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How does Italy kick out racism as Bonucci justifies Kean abuse.
The American political activist Eldridge Cleaver once said, “There is no more neutrality in the world. You either have to be part of the solution, or you’re going to be a part of the problem.”
On Tuesday evening, Leonardo Bonucci chose the latter.
After seeing and hearing his club and international team-mate Moise Kean racially abused throughout Juventus’ 2-0 win at Cagliari, the defender staggeringly accused the Italian-born son of Ivorian parents of provocation.
Kean’s crime? Having the temerity to silently celebrate scoring his side’s second goal in front of those who had spent the preceding 85 minutes abusing him.
“Kean knows that when he scores a goal, he has to focus on celebrating with his team-mates,” Bonucci told Sky Sport Italia. “He knows he could’ve done something differently too.
“There were racist jeers after the goal, Blaise heard it and was angered. I think the blame is 50-50, because Moise shouldn’t have done that and the Curva should not have reacted that way.
“We are professionals, we have to set the example and not provoke anyone.
“I prefer to talk about the great performance.”
And with that, Bonucci moved on, apparently feeling that he had adequately addressed the issue that had completely overshadowed the game in Sardegna, and continues to overshadow the game as a whole.
Happily, former Italy defender Daniele Adani wasn’t done talking about it. He was understandably mortified by this latest embarrassing episode for Italian football and even more depressed by his certainty that, once again, nothing would be done about it.
“We have made a sh*t impression on the world for the umpteenth time,” he told Sky Sport. “It is a defeat for everyone. It’s truly disgusting.
“We need to identify those 20, 100, however many imbeciles, and throw them out by the balls, as happens in foreign leagues.”
Remarkably, Cagliari president Tommaso Giulini took issue with Adani’s comments, accusing him of “self-righteous” moralising.
The stupidity of Giulini’s counter-argument was mind-blowing, even for someone so ignorant.
“If Federico Bernardeschi had celebrated like that, he would’ve been treated exactly the same way by our fans,” he claimed.
“If Paulo Dybala had the same drama queen antics after the goal that Blaise Matuidi did, he would’ve been treated exactly the same way.
“We cannot go around calling the entire Cagliari crowd offensive things. If there were racist jeers, then our fans got it wrong, but it happened because of the celebration and would’ve happened even if the goalscorer had a different colour of skin.
“I don’t want people to start being self-righteous about it, because I heard that already, whereas Juventus players came to me afterwards and confessed Kean was wrong to celebrate that way.”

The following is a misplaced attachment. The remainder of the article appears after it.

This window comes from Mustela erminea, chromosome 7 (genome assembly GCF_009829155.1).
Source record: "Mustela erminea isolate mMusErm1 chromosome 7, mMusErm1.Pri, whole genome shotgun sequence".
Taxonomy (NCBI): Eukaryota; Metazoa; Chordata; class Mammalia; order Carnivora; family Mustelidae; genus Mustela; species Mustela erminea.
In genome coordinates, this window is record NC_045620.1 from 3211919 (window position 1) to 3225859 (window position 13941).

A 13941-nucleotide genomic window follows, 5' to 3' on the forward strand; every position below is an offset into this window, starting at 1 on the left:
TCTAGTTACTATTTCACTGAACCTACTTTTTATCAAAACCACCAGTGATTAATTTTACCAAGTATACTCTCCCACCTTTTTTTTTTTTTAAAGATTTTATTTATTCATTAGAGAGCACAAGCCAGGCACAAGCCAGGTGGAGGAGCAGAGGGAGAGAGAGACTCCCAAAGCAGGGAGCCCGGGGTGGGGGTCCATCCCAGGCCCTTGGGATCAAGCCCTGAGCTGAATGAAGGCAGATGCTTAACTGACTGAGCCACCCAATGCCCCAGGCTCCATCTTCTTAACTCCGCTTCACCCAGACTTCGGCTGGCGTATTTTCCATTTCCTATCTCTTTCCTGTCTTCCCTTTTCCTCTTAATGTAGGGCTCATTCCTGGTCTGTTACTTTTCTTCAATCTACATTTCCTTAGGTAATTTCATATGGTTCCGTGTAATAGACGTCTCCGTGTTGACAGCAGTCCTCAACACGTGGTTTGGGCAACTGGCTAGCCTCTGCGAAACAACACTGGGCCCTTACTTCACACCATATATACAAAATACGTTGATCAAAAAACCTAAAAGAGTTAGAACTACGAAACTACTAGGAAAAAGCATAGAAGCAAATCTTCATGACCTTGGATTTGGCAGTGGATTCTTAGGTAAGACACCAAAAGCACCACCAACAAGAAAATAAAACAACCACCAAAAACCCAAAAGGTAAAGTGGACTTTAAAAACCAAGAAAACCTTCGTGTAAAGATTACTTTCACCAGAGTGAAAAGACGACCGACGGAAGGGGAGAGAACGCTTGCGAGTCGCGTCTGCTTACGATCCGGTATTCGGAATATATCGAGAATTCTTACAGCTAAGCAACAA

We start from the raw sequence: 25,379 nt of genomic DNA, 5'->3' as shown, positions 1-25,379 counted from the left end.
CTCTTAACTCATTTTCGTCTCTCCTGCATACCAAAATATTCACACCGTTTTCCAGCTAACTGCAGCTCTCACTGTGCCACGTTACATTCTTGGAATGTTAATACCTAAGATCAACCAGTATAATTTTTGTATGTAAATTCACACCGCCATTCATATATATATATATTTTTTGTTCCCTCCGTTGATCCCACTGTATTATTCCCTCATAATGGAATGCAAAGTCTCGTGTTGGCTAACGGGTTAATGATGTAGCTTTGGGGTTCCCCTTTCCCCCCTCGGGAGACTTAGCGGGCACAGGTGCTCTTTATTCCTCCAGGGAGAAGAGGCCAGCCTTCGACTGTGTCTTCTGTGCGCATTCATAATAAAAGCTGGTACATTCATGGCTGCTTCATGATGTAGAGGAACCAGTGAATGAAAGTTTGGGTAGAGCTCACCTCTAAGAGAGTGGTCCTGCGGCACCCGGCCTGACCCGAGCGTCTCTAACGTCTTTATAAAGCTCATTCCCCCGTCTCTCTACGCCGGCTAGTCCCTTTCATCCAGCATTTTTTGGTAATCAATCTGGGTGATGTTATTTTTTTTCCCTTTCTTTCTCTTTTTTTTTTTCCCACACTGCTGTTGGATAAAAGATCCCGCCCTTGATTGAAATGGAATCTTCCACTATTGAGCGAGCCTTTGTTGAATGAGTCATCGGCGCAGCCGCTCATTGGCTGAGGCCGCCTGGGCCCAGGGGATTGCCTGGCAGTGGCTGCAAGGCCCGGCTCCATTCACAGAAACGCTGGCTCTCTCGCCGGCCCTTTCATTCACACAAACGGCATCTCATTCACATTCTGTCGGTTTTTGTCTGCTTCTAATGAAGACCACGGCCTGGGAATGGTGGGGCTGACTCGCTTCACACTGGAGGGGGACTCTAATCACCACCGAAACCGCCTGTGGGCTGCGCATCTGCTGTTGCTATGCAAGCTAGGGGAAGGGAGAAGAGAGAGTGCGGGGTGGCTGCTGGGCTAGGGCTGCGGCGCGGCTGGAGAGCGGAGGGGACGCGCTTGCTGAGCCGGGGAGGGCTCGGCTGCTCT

And this is the major problem with Bonucci’s comments on Kean needing to accept his share of the blame; this pathetic attempt at neutrality merely emboldens the likes of Giulini and supports their claims of provocation. As if that justifies racial abuse!
As Giorgio Chiellini pointed out, the only mistake Kean had made all evening was diving earlier in the game “but he didn’t deserve those kind of insults”. Nobody does, in any situation.
In addition, the insinuation that Bernardeschi would have been racially abused for being white had he celebrated in such fashion – in silent protest, remember! – beggars belief.
The argument that it was only a select few doesn’t carry any water, either.
“All I heard were whistles and jeers, but if you with your microphones picked up a few isolated racist insults, then of course those were wrong,” Giulini conceded before quickly adding “but there’s no need to be self-righteous about it and cast a shadow over the entire Cagliari fanbase or the club.”
That’s true, but, as Miralem Pjanic said, this is not even the first time Juventus players have been racially abused at Cagliari. They have an issue with racism and – like so many clubs in Italy, and beyond – have clearly done nothing to address it.
Furthermore, it is always a small minority; so what? That’s missing the point entirely. Even one person shouting racial abuse is one too many.
The guilty parties need to be removed from the stadium – for good – but that’s simply not happening. The usual response to racism – or the territorialism that fans from the south of Italy are so often subjected to – are derisory fines, which do not act as effective deterrents at all.
Even partial or full stadium closures achieve nothing. And why would they? What’s the point in closing the Curva for a game if you allow the racists back in the very next week?
Grounds should be closed for entire seasons AND points should be docked. Then, clubs – and indeed the fans themselves – would finally tackle the issue of racists in their stands.
As Juve coach Massimiliano Allegri said, “It’s very simple: identify the [racists] and don’t give them a one or two-year ban; just give them a lifetime ban.
“We’ve got the technology, it can be done if the authorities want to. The problem is, they don’t really want to.”
And that’s the crux of the issue here.
Difficult as it is to fathom, racism is not a major issue for Giulini and his kind, who continue to defend the indefensible, with the support of apologists like Bonucci, who, even more unbelievably propagate the ludicrous and dangerous notion that racist abuse is an inevitable response to ‘provocation’.
Racism in any form should not, cannot, be justified. Not by diving. Not by ‘provocation’. Not by anything.
The best way to respond to racism, as Kean explained, is stand and face it, just as he did in Cagliari on Tuesday night.
It was a powerful protest. And yet Bonucci deemed it an act of provocation, which just begs the question:
If some people still don’t even understand the problem, what hope is there of ever finding a solution?